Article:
£31 million boost for Shropshire's great outdoors
Shropshire's tourism "jewels" - including the River Severn, Dudmaston and Mere - could benefit from a £31 million investment in our great outdoors.
A 10-year vision aims to raise the profile of the county’s ‘exceptional outdoor assets’ while also improving the health of those who live in Shropshire.
Swan Hill Depot at Ellesmere’s Mere would be developed into a watersports centre and cafe as part of the plans.
Businesses would be encouraged to bring leisure pursuits along the River Severn and the county’s canals. And a cycling centre would be built on the National Trust’s Dudmaston Estate near Bridgnorth.
Shropshire Council said the proposals are dependant on bringing in outside funding and grants and also working to encourage commercial ventures.
Outdoor activities already support 2,200 jobs in Shropshire and the 10-year plan aims to increase the county’s economic return by 25 per cent to £125m by developing green spaces, rights of way and other access across the county.
It wants to increase the number of people who use Shropshire’s green spaces from an estimated 135,000 to 200,000 a year and improve the amount of open access countryside and promoting exiting rights of way.
A package of measures includes working with other bodies at sites including Furbers at Whixall Fenn, the development of the canal in Market Drayton, Ellesmere and Whitchurch as economic assets for the towns and the development and upgrading of towpaths in Shropshire, particularly between Chirk Bank and St Martins and around Ellesmere.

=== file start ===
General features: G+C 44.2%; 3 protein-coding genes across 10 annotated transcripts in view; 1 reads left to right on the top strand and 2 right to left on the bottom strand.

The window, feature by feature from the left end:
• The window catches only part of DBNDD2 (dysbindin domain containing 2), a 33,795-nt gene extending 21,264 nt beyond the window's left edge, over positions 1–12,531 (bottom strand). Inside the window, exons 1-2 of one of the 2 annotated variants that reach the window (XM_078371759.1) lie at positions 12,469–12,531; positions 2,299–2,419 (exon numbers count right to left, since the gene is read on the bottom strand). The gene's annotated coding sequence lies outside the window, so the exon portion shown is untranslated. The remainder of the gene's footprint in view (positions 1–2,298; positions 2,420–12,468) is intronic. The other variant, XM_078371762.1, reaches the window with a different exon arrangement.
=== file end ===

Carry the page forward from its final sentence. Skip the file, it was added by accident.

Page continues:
Shropshire Council chief executive Clive Wright said: “Participation in outdoor activity is increasing, with more people walking and cycling, and visitors increasingly looking to be active on holiday and to connect with nature.
“There has been limited investment in some of the outdoor assets in recent years and there is an opportunity for them to make a greater impact.
“The River Severn is the longest river in the country and is used by canoe activity companies and individuals, anglers and rowing enthusiasts – along with the Sabrina river boat in Shrewsbury – but there is much more opportunity to develop.”
The canal could also bring more visitors to Shropshire.
It has been estimated that canal access improvement schemes in Shropshire will bring a 10 per growth in visitor numbers to the towpath.
“An improved canal corridor, along with the high quality rural setting, will help to enhance the attractiveness of the area to visitors, enable access throughout the year, and increase visitor dwell and expenditure in the local economy,” said Mr Wright,